entries are ignored.
knob(3)
columns with more than
max (16, knobs (3) * sqrt (min (m, n)))
entries are ignored and ordered last in the output permutation (subject to the cmember constraints).
knob(4)
if nonzero, aggressive absorption is performed.

knob(5)
if nonzero, statistics and knobs are printed.
cmember is an optional vector of length n. It defines the constraints on the column ordering. If
cmember (j) = c
, then column j is in constraint set c (c must be in the range 1 to n). In the output permutation p, all columns in set 1 appear first, followed by all columns in set 2, and so on.cmember = ones(1,n)
if not present or empty.ccolamd (s, [], 1 : n)
returns1 : n
p = ccolamd (s)
is about the same asp = colamd (s)
. knobs and its default values differ.colamd
always does aggressive absorption, and it finds an ordering suitable for bothlu (s (:, p))
andchol (S (:, p)' * s (:, p))
; it cannot optimize its ordering forlu (s (:, p))
to the extent thatccolamd (s, 1)
can.stats is an optional 20element output vector that provides data about the ordering and the validity of the input matrix s. Ordering statistics are in
stats (1 : 3)
.stats (1)
andstats (2)
are the number of dense or empty rows and columns ignored by CCOLAMD andstats (3)
is the number of garbage collections performed on the internal data structure used by CCOLAMD (roughly of size2.2 * nnz (s) + 4 * m + 7 * n
integers).stats (4 : 7)
provide information if CCOLAMD was able to continue. The matrix is OK ifstats (4)
is zero, or 1 if invalid.stats (5)
is the rightmost column index that is unsorted or contains duplicate entries, or zero if no such column exists.stats (6)
is the last seen duplicate or outoforder row index in the column index given bystats (5)
, or zero if no such row index exists.stats (7)
is the number of duplicate or outoforder row indices.stats (8 : 20)
is always zero in the current version of CCOLAMD (reserved for future use).The authors of the code itself are S. Larimore, T. Davis (Uni of Florida) and S. Rajamanickam in collaboration with J. Bilbert and E. Ng. Supported by the National Science Foundation (DMS9504974, DMS9803599, CCR0203270), and a grant from Sandia National Lab. See http://www.cise.ufl.edu/research/sparse for ccolamd, csymamd, amd, colamd, symamd, and other related orderings.

 Loadable Function: p = colamd (s)
 Loadable Function: p = colamd (s, knobs)
 Loadable Function: [p, stats] = colamd (s)
 Loadable Function: [p, stats] = colamd (s, knobs)
Column approximate minimum degree permutation.
p = colamd (s)
returns the column approximate minimum degree permutation vector for the sparse matrix s. For a nonsymmetric matrix s,s (:,p)
tends to have sparser LU factors than s. The Cholesky factorization ofs (:,p)' * s (:,p)
also tends to be sparser than that ofs' * s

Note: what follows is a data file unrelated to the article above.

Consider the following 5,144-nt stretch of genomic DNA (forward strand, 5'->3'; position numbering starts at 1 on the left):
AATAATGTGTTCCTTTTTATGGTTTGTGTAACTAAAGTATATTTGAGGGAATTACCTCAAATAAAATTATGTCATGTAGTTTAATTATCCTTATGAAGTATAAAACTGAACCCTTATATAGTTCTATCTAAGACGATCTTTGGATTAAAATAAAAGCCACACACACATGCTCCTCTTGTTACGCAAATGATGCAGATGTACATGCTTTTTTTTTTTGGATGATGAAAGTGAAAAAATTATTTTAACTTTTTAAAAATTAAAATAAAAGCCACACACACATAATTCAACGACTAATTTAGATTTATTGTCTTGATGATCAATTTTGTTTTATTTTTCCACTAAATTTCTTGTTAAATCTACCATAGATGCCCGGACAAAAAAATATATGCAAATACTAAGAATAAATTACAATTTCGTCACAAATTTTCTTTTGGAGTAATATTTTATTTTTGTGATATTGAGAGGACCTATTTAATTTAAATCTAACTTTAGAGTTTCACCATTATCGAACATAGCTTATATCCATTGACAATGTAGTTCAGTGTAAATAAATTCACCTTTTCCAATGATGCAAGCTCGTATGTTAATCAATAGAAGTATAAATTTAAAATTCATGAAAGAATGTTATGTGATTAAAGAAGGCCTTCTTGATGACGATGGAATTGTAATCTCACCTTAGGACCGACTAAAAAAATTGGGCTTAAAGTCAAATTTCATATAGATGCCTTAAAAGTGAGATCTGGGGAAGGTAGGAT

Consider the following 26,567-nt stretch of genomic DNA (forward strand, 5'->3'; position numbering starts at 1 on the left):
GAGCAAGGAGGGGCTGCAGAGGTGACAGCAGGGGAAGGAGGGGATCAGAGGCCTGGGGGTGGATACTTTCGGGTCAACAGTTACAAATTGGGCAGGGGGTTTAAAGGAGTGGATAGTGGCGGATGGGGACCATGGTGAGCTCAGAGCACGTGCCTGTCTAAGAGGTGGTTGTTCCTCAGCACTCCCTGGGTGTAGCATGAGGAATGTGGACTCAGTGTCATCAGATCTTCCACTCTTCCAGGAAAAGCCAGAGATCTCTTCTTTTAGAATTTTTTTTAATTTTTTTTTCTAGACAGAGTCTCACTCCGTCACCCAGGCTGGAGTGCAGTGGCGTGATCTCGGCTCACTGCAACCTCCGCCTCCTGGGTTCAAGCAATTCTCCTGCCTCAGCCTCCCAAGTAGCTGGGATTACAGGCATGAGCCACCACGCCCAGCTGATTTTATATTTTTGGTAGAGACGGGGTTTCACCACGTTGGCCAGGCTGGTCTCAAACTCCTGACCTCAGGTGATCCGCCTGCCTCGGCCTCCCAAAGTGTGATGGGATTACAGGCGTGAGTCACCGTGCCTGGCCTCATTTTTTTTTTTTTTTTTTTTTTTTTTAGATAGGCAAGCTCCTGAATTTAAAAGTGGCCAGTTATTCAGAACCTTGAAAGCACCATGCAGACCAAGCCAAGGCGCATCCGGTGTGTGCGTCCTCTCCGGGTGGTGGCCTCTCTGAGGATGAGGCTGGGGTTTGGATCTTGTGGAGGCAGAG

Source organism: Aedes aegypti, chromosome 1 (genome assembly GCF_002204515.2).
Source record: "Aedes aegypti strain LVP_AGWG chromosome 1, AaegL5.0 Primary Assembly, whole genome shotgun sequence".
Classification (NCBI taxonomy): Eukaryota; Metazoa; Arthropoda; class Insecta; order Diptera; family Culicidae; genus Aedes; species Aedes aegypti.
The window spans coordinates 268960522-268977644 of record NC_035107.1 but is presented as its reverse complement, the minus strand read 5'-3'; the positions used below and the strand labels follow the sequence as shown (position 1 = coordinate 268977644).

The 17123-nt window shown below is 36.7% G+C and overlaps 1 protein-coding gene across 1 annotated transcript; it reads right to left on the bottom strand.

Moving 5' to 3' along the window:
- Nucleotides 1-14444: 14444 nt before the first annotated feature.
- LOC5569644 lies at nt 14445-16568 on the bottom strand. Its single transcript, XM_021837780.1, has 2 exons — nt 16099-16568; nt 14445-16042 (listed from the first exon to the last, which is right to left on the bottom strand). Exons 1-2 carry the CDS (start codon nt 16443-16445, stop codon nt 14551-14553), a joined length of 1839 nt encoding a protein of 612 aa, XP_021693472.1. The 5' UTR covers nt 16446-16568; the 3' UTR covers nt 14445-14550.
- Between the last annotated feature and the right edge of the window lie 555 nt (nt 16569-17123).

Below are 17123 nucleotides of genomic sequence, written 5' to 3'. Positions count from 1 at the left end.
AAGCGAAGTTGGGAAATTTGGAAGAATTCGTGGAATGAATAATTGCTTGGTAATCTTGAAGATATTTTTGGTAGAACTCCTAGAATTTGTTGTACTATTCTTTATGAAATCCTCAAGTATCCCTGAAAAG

.knobs is an optional one to threeelement input vector. If s is mbyn, then rows with more than
max(16,knobs(1)*sqrt(n))
entries are ignored. Columns with more thanmax(16,knobs(2)*sqrt(min(m,n)))
entries are removed prior to ordering, and ordered last in the output permutation p. Only completely dense rows or columns are removed ifknobs (1)
andknobs (2)
are < 0, respectively. Ifknobs (3)
is nonzero, stats and knobs are printed. The default isknobs = [10 10 0]
. Note that knobs differs from earlier versions of colamdstats is an optional 20element output vector that provides data about the ordering and the validity of the input matrix s. Ordering statistics are in
stats (1:3)
.stats (1)
andstats (2)
are the number of dense or empty rows and columns ignored by COLAMD andstats (3)
is the number of garbage collections performed on the internal data structure used by COLAMD (roughly of size2.2 * nnz(s) + 4 * m + 7 * n
integers).Octave builtin functions are intended to generate valid sparse matrices, with no duplicate entries, with ascending row indices of the nonzeros in each column, with a nonnegative number of entries in each column (!) and so on. If a matrix is invalid, then COLAMD may or may not be able to continue. If there are duplicate entries (a row index appears two or more times in the same column) or if the row indices in a column are out of order, then COLAMD can correct these errors by ignoring the duplicate entries and sorting each column of its internal copy of the matrix s (the input matrix s is not repaired, however). If a matrix is invalid in other ways then COLAMD cannot continue, an error message is printed, and no output arguments (p or stats) are returned. COLAMD is thus a simple way to check a sparse matrix to see if it's valid.
stats (4:7)
provide information if COLAMD was able to continue. The matrix is OK ifstats (4)
is zero, or 1 if invalid.stats (5)
is the rightmost column index that is unsorted or contains duplicate entries, or zero if no such column exists.stats (6)
is the last seen duplicate or outoforder row index in the column index given bystats (5)
, or zero if no such row index exists.stats (7)
is the number of duplicate or outoforder row indices.stats (8:20)
is always zero in the current version of COLAMD (reserved for future use).The ordering is followed by a column elimination tree postordering.
The authors of the code itself are Stefan I. Larimore and Timothy A. Davis (davis@cise.ufl.edu), University of Florida. The algorithm was developed in collaboration with John Gilbert, Xerox PARC, and Esmond Ng, Oak Ridge National Laboratory. (see http://www.cise.ufl.edu/research/sparse/colamd)
 Function File: p = colperm (s)
Returns the column permutations such that the columns of
s (:, p)
are ordered in terms of increase number of nonzero elements. If s is symmetric, then p is chosen such thats (p, p)
orders the rows and columns with increasing number of non zeros elements.
 Loadable Function: p = csymamd (s)
 Loadable Function: p = csymamd (s, knobs)
 Loadable Function: p = csymamd (s, knobs, cmember)
 Loadable Function: [p, stats] = csymamd (…)
For a symmetric positive definite matrix s, returns the permutation vector p such that
s(p,p)
tends to have a sparser Cholesky factor than s. Sometimescsymamd
works well for symmetric indefinite matrices too. The matrix s is assumed to be symmetric; only the strictly lower triangular part is referenced. s must be square. The ordering is followed by an elimination tree postordering.knobs is an optional one to threeelement input vector, with a default value of